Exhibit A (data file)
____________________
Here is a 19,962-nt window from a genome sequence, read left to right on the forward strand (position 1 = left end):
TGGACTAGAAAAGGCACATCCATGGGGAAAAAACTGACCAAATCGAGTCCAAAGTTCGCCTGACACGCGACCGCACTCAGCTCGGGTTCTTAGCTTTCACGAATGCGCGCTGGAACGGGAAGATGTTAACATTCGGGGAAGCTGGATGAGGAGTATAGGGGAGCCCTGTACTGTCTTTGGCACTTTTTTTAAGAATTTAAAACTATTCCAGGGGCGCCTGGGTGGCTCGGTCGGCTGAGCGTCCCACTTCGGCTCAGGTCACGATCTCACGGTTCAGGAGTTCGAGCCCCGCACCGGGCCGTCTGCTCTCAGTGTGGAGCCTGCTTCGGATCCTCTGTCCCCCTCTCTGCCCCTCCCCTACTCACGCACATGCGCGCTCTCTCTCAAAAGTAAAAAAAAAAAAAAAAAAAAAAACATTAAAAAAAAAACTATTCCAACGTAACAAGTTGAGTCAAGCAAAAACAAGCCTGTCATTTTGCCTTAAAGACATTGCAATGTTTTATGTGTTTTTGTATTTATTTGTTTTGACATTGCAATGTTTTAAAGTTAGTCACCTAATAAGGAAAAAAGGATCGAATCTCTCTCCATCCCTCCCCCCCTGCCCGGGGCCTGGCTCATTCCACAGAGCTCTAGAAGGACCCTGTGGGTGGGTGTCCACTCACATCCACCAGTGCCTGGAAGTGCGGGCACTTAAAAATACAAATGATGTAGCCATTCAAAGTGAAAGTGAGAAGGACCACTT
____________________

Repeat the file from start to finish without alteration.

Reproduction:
Here is a 19,962-nt window from a genome sequence, read left to right on the forward strand (position 1 = left end):
TGGACTAGAAAAGGCACATCCATGGGGAAAAAACTGACCAAATCGAGTCCAAAGTTCGCCTGACACGCGACCGCACTCAGCTCGGGTTCTTAGCTTTCACGAATGCGCGCTGGAACGGGAAGATGTTAACATTCGGGGAAGCTGGATGAGGAGTATAGGGGAGCCCTGTACTGTCTTTGGCACTTTTTTTAAGAATTTAAAACTATTCCAGGGGCGCCTGGGTGGCTCGGTCGGCTGAGCGTCCCACTTCGGCTCAGGTCACGATCTCACGGTTCAGGAGTTCGAGCCCCGCACCGGGCCGTCTGCTCTCAGTGTGGAGCCTGCTTCGGATCCTCTGTCCCCCTCTCTGCCCCTCCCCTACTCACGCACATGCGCGCTCTCTCTCAAAAGTAAAAAAAAAAAAAAAAAAAAAAACATTAAAAAAAAAACTATTCCAACGTAACAAGTTGAGTCAAGCAAAAACAAGCCTGTCATTTTGCCTTAAAGACATTGCAATGTTTTATGTGTTTTTGTATTTATTTGTTTTGACATTGCAATGTTTTAAAGTTAGTCACCTAATAAGGAAAAAAGGATCGAATCTCTCTCCATCCCTCCCCCCCTGCCCGGGGCCTGGCTCATTCCACAGAGCTCTAGAAGGACCCTGTGGGTGGGTGTCCACTCACATCCACCAGTGCCTGGAAGTGCGGGCACTTAAAAATACAAATGATGTAGCCATTCAAAGTGAAAGTGAGAAGGACCACTT